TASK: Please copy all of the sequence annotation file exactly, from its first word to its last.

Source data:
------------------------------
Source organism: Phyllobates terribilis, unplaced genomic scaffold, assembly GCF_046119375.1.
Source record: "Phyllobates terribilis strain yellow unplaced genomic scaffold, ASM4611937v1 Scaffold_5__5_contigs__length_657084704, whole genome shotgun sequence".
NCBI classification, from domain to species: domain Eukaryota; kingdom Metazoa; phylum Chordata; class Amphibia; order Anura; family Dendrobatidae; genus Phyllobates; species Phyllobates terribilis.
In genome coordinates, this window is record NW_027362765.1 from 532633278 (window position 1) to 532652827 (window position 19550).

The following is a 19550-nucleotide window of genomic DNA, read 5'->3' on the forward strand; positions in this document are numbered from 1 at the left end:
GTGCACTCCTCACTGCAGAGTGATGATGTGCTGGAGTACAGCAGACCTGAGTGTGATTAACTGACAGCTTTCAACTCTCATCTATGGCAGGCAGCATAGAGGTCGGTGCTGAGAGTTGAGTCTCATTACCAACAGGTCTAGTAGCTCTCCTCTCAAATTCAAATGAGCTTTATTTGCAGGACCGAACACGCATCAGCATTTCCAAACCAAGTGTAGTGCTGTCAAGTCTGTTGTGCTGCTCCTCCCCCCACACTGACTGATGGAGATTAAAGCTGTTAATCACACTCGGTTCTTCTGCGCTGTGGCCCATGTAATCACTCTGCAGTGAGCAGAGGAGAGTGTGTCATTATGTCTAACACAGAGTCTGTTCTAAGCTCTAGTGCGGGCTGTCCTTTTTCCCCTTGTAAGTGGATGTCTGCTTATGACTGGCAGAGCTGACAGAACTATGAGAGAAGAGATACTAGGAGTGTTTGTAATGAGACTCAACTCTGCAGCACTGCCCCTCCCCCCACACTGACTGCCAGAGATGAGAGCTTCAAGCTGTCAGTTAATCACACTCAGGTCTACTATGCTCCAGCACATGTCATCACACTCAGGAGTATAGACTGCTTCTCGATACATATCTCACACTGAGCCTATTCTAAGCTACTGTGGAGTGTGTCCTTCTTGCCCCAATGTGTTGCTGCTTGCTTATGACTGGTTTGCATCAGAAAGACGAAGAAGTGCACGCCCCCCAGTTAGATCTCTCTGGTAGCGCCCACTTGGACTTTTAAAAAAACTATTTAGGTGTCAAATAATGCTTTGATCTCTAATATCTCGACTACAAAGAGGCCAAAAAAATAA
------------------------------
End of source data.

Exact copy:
Source organism: Phyllobates terribilis, unplaced genomic scaffold, assembly GCF_046119375.1.
Source record: "Phyllobates terribilis strain yellow unplaced genomic scaffold, ASM4611937v1 Scaffold_5__5_contigs__length_657084704, whole genome shotgun sequence".
NCBI classification, from domain to species: domain Eukaryota; kingdom Metazoa; phylum Chordata; class Amphibia; order Anura; family Dendrobatidae; genus Phyllobates; species Phyllobates terribilis.
In genome coordinates, this window is record NW_027362765.1 from 532633278 (window position 1) to 532652827 (window position 19550).

The following is a 19550-nucleotide window of genomic DNA, read 5'->3' on the forward strand; positions in this document are numbered from 1 at the left end:
GTGCACTCCTCACTGCAGAGTGATGATGTGCTGGAGTACAGCAGACCTGAGTGTGATTAACTGACAGCTTTCAACTCTCATCTATGGCAGGCAGCATAGAGGTCGGTGCTGAGAGTTGAGTCTCATTACCAACAGGTCTAGTAGCTCTCCTCTCAAATTCAAATGAGCTTTATTTGCAGGACCGAACACGCATCAGCATTTCCAAACCAAGTGTAGTGCTGTCAAGTCTGTTGTGCTGCTCCTCCCCCCACACTGACTGATGGAGATTAAAGCTGTTAATCACACTCGGTTCTTCTGCGCTGTGGCCCATGTAATCACTCTGCAGTGAGCAGAGGAGAGTGTGTCATTATGTCTAACACAGAGTCTGTTCTAAGCTCTAGTGCGGGCTGTCCTTTTTCCCCTTGTAAGTGGATGTCTGCTTATGACTGGCAGAGCTGACAGAACTATGAGAGAAGAGATACTAGGAGTGTTTGTAATGAGACTCAACTCTGCAGCACTGCCCCTCCCCCCACACTGACTGCCAGAGATGAGAGCTTCAAGCTGTCAGTTAATCACACTCAGGTCTACTATGCTCCAGCACATGTCATCACACTCAGGAGTATAGACTGCTTCTCGATACATATCTCACACTGAGCCTATTCTAAGCTACTGTGGAGTGTGTCCTTCTTGCCCCAATGTGTTGCTGCTTGCTTATGACTGGTTTGCATCAGAAAGACGAAGAAGTGCACGCCCCCCAGTTAGATCTCTCTGGTAGCGCCCACTTGGACTTTTAAAAAAACTATTTAGGTGTCAAATAATGCTTTGATCTCTAATATCTCGACTACAAAGAGGCCAAAAAAATAA